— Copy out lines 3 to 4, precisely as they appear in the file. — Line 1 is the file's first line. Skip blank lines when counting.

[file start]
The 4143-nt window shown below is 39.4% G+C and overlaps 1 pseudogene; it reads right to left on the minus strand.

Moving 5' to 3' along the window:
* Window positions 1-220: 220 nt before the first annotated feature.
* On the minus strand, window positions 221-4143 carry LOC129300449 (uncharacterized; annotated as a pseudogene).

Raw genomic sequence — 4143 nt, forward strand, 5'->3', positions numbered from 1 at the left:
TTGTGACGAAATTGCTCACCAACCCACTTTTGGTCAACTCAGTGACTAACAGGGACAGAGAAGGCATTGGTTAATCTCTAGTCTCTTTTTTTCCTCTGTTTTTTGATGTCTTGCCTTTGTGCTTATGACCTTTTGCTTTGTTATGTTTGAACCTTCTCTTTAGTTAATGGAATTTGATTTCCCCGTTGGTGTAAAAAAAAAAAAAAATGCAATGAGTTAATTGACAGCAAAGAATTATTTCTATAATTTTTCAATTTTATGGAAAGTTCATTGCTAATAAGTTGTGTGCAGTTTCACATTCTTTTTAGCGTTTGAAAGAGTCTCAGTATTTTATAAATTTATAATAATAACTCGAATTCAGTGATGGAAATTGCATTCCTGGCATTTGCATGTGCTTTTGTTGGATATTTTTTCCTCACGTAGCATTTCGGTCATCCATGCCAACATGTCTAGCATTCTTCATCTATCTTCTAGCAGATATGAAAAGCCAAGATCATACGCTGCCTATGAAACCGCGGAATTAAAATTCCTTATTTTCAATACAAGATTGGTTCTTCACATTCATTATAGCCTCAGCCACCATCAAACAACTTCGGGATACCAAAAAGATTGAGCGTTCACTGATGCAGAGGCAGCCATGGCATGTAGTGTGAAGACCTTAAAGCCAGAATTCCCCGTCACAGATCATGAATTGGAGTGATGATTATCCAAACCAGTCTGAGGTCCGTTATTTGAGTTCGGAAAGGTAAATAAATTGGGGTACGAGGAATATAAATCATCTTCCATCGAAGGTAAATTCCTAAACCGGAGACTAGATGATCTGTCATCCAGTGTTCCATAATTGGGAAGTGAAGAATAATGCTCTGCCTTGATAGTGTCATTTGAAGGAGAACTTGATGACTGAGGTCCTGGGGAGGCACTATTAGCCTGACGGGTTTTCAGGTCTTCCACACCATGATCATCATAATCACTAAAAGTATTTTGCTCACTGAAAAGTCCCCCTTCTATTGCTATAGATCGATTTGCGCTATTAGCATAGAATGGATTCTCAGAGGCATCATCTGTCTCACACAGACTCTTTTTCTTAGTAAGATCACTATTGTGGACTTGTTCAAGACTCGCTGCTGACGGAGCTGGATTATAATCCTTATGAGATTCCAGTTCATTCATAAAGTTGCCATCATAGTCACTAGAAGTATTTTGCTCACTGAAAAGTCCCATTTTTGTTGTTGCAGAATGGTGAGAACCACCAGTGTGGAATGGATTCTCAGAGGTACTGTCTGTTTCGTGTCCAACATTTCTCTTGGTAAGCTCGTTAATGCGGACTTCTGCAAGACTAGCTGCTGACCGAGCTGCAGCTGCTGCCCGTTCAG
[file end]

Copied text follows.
* Window positions 1-220: 220 nt before the first annotated feature.
* On the minus strand, window positions 221-4143 carry LOC129300449 (uncharacterized; annotated as a pseudogene).